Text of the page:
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Cell[CellGroupData[{
Cell["Calculus: The Language of Change", "Title"],
Cell[TextData[{
StyleBox["Exercise Set 10.2\n",
FontVariations->{"Underline"->True}],
"Galileo's Law of Gravity"
}], "Subtitle"],
Cell["by John Robeson", "Subsubtitle"],
Cell[CellGroupData[{
Cell[TextData[{
StyleBox["Exercise 1) Galileo's Law and ", "Subtitle"],
Cell[BoxData[
\(\(d\^2\ s\)\/dt\^2\)]]
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Cell["\<\
Write Galileo's Law, \"The rate of increase in the speed of a falling body is \
constant\" in terms of the derivatives of the distance function s[t]. What \
derivative gives the speed? What derivative gives the rate at which the \
speed increases?\
\>", "Text"],
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Cell[TextData[{
"The rate of increase in the speed is the acceleration which is ",
Cell[BoxData[
\(\(d\^2\ s\)\/dt\^2\)]],
". For that to be constant means we can write the law as\n\n\t\t",
Cell[BoxData[
\(\(d\^2\ s\)\/dt\^2\)]],
" = g where g is a constant.\n\t\t\nIn other words if we measure the speed \
at any instant and then again one second later, the reading on our \
\"speedometer\" will have increased by an amount equal to g."
}], "Text"],
Cell[TextData[{
"The first derivative ",
Cell[BoxData[
\(ds\/dt\)]],
" gives us the falling speed."
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Cell[TextData[{
"The second derivative",
Cell[BoxData[
\(\(d\^2\ s\)\/dt\^2\)]],
" gives us the rate at which the falling speed increases."
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Cell[TextData[{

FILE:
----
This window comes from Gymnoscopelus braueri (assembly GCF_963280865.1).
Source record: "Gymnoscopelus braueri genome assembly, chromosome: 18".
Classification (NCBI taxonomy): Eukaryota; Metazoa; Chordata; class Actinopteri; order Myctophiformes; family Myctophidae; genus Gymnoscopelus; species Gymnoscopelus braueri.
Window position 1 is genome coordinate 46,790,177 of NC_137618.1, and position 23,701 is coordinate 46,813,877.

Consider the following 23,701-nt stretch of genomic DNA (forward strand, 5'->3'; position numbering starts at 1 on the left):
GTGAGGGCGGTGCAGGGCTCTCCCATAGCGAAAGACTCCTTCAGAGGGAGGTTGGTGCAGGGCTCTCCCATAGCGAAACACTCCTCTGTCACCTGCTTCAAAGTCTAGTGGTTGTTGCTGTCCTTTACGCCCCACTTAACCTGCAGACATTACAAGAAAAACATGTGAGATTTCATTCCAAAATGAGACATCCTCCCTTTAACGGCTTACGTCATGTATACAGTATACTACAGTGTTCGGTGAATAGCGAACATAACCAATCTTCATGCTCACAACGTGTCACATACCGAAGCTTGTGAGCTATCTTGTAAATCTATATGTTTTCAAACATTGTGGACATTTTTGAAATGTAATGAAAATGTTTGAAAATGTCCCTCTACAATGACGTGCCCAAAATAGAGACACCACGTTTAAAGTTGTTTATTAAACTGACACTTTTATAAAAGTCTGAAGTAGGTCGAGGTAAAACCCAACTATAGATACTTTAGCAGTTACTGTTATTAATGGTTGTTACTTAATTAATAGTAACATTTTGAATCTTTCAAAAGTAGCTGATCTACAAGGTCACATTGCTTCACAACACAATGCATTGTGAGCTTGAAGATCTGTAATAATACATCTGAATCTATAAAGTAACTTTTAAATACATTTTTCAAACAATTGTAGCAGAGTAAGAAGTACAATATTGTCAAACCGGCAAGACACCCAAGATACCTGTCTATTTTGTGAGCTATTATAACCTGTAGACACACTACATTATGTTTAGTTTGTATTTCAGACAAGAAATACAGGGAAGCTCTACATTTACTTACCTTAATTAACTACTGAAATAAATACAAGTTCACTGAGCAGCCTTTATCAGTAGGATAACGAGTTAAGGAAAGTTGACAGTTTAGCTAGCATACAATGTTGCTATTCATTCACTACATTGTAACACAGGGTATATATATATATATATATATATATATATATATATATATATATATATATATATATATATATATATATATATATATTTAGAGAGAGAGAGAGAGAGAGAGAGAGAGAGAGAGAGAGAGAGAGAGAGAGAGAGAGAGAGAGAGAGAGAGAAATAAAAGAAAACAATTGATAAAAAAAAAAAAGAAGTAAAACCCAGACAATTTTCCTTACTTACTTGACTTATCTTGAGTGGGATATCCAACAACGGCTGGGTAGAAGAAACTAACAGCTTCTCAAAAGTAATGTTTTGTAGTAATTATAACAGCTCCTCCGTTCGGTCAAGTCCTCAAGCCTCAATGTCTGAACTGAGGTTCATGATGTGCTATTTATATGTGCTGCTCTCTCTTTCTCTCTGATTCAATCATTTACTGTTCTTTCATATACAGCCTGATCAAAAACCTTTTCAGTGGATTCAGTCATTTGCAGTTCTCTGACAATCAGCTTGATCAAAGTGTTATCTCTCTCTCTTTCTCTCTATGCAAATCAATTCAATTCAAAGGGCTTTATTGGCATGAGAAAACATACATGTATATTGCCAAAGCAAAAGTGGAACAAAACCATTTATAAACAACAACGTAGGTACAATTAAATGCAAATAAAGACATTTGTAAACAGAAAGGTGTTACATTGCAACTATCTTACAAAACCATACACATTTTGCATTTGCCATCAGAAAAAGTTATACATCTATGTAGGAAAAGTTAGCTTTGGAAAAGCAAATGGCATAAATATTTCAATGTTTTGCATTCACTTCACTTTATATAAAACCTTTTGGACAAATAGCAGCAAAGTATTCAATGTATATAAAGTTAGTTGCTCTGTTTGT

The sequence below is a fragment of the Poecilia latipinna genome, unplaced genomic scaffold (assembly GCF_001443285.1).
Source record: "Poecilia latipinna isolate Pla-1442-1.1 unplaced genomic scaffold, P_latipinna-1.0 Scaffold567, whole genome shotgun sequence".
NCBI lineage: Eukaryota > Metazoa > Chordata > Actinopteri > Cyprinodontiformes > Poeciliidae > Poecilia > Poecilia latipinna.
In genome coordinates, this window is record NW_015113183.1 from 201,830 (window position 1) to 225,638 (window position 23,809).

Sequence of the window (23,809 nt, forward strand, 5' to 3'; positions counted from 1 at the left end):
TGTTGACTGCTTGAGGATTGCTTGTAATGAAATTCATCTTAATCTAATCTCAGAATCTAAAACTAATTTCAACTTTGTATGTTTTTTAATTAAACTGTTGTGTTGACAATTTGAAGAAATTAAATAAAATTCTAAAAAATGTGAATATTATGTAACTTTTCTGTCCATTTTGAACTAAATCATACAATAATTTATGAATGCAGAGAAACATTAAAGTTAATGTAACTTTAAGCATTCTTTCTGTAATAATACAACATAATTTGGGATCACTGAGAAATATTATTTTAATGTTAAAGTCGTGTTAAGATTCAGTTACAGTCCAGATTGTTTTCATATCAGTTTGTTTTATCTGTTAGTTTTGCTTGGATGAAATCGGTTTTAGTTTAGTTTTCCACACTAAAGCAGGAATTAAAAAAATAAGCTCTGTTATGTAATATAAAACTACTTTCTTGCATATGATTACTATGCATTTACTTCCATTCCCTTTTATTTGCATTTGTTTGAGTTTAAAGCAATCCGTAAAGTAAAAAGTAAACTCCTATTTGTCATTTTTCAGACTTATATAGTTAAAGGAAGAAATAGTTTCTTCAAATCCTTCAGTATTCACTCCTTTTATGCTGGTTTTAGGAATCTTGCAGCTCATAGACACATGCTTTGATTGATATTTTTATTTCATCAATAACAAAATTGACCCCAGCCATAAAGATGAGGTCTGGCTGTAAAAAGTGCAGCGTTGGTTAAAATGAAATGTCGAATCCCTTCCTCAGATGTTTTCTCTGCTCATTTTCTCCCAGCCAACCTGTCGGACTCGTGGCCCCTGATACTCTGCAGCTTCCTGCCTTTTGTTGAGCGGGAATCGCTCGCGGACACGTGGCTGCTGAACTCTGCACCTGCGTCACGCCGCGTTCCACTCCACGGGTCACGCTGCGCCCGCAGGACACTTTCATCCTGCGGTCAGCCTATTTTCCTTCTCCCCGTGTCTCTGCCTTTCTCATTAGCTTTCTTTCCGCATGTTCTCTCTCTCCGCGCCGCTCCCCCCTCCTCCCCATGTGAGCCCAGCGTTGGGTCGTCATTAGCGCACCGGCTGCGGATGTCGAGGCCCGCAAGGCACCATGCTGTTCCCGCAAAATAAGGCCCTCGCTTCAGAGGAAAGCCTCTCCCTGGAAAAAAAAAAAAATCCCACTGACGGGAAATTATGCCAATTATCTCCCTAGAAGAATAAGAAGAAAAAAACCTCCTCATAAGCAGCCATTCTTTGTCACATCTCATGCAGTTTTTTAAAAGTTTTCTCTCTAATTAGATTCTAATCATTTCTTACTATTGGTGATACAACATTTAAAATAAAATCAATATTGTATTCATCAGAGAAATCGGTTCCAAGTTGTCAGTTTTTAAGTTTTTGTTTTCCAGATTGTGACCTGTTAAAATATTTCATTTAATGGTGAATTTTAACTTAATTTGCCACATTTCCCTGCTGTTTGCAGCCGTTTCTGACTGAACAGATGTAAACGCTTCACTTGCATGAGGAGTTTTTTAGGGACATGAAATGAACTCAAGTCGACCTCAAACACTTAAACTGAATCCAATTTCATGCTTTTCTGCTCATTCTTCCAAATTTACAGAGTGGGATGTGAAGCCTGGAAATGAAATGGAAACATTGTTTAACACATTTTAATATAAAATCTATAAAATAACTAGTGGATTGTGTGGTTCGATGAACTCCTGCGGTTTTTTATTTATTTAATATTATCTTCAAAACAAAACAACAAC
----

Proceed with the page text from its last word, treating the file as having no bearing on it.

StyleBox["Exercise 2) Galileo's Law and the graph of ", "Subtitle"],
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\(ds\/dt\)]]
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Cell[TextData[{
"Galileo's Law is easiest to confirm with the data of the ",
StyleBox["Gravity",
FontWeight->"Bold"],
" program by looking at the graph of ",
Cell[BoxData[
\(ds\/dt\)]],
" (because error measurements are magnified each time we take differences \
of our data). What feature of the graph of velocity is equivalent to \
Galileo's Law?"
}], "Text"],
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Cell["Evaluate the cell below for a graph of velocity vs. time.", "Text"],
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AspectRatio \[Rule] 1, PlotRange \[Rule] {0, 100},
AxesLabel \[Rule] {time, velocity}]\), ";"}]], "Input"],
Cell["\<\
This graph is a staight line which means that the slope is constant which in \
turn means that the accelaeration is constant. So a linear graph of velocity \
is equivalent to Galileo's Law.\
\>", "Text"]
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}, Open ]]
}, Open ]]
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